Continuing one's dominance in a sport is one thing; breaking new ground in non-traditional areas of strength is another.
And it was Team Singapore's ability to do the latter at this year's SEA Games, which stood out most to Acting Minister for Culture, Community and Youth Lawrence Wong.
"What was striking for me, was that we didn't just do well in sports where we are traditionally strong," he said on Monday in an interview with Channel NewsAsia.
He was referring to the feats of athletes such as Mok Ying Ren, who won Singapore's first gold in the men's marathon, and Dinah Chan, the Republic's first female cyclist to strike Games gold. Others like equestrian rider Janine Khoo, archer Chan Jing Ru and judoka Ho Han Boon all ended decades-long waits for titles in their respective disciplines.
And then there was Saiyidah Aisyah, who overcame a lack of funding for her national sports association to become Singapore's first rowing champion since 1997.
"It's very encouraging to see that there are athletes taking up their own training, whatever the administration of the sport may be like," Mr Wong said.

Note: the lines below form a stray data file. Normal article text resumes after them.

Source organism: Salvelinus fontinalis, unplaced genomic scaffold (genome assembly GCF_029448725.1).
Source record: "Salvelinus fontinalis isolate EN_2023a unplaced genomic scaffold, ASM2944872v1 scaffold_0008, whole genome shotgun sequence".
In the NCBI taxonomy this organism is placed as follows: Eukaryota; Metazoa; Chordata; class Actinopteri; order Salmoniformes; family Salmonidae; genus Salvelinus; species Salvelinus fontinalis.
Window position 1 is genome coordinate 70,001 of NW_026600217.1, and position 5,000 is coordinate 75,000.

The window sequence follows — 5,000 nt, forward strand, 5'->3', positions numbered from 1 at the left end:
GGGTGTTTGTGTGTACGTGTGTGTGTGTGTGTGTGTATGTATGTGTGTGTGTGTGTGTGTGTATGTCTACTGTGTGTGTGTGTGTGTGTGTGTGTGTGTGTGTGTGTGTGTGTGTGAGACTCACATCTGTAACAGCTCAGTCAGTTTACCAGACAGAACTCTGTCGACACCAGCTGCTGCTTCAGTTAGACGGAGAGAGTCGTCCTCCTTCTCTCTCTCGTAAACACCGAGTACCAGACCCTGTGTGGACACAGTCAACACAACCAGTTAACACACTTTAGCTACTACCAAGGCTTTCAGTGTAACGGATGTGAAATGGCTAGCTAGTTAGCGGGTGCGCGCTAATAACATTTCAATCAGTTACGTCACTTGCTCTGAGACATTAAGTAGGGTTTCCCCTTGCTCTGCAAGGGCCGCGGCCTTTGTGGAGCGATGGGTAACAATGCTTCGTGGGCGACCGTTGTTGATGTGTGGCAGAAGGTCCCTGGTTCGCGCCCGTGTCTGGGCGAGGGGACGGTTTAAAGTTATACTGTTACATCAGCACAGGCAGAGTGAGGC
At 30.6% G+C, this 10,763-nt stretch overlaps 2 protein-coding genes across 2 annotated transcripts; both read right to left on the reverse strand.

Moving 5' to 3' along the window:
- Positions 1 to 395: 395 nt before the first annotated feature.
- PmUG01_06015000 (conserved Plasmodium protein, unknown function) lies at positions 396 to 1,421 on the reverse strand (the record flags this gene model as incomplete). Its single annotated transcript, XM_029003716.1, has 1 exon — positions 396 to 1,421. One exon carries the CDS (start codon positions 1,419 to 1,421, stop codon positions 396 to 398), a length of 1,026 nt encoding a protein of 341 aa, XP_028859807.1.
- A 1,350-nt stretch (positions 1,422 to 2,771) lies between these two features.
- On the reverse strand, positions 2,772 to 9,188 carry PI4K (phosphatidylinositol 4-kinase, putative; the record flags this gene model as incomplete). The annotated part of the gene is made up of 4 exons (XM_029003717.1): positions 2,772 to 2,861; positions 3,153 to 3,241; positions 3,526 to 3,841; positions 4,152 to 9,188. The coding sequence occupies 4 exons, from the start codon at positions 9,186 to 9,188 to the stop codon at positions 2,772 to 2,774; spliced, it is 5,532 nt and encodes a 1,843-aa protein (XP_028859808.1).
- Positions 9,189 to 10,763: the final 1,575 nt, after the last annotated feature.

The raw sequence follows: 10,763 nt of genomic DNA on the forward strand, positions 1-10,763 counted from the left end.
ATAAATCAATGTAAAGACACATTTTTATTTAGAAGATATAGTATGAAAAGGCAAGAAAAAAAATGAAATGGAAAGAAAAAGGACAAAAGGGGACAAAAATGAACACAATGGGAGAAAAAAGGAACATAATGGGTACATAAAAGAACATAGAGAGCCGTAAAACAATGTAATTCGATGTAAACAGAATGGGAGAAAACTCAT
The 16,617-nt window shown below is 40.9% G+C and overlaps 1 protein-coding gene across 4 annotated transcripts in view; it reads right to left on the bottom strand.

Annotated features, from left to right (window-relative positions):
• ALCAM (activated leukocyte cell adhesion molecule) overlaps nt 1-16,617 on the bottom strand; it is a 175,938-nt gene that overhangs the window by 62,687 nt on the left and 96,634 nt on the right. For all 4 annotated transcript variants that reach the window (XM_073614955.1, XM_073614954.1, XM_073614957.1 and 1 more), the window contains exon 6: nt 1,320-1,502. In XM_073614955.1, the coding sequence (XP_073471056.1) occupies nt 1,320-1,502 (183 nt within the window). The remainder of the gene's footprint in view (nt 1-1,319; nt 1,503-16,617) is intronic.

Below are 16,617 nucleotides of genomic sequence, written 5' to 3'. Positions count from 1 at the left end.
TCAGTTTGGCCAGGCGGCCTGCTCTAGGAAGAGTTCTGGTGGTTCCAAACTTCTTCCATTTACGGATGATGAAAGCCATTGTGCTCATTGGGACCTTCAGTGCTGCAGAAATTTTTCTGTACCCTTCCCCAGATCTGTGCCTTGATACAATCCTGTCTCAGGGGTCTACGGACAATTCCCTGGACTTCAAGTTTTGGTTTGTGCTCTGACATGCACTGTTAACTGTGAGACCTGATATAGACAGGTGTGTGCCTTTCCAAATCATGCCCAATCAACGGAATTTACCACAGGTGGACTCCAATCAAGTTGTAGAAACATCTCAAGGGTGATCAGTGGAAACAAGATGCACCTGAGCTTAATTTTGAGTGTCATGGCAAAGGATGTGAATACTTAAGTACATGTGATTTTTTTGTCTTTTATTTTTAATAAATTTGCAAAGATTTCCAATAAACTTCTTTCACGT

"The Singapore Sports Council will try to support all sports as much as it can (but) there is no perfect funding formula."
Indeed, it remains to be seen if Saiyidah will get to defend her 2,000m women's lightweight single sculls title when the Games come to Singapore in two years.
According to Mr Wong, whether a sport will join the 30 already confirmed disciplines comes down to three factors - guidelines in the Games charter, views of federation members and how well the sport is organised locally.
He did, however, add that other aspects of the 2015 edition are on track, such as the putting out of a tender for accommodation, with organisers planning a "village within the city" concept, and using hotels instead of an athletes' village to house competitors.
It is also hoped that 15,000 volunteers will sign up to be a part of the Games - the first to be hosted by the Republic since 1993.
"The success of the Games is not just about the medals we win or the technical aspect," Mr Wong said. "It's having the whole nation come together, united in spirit, and supporting our athletes."
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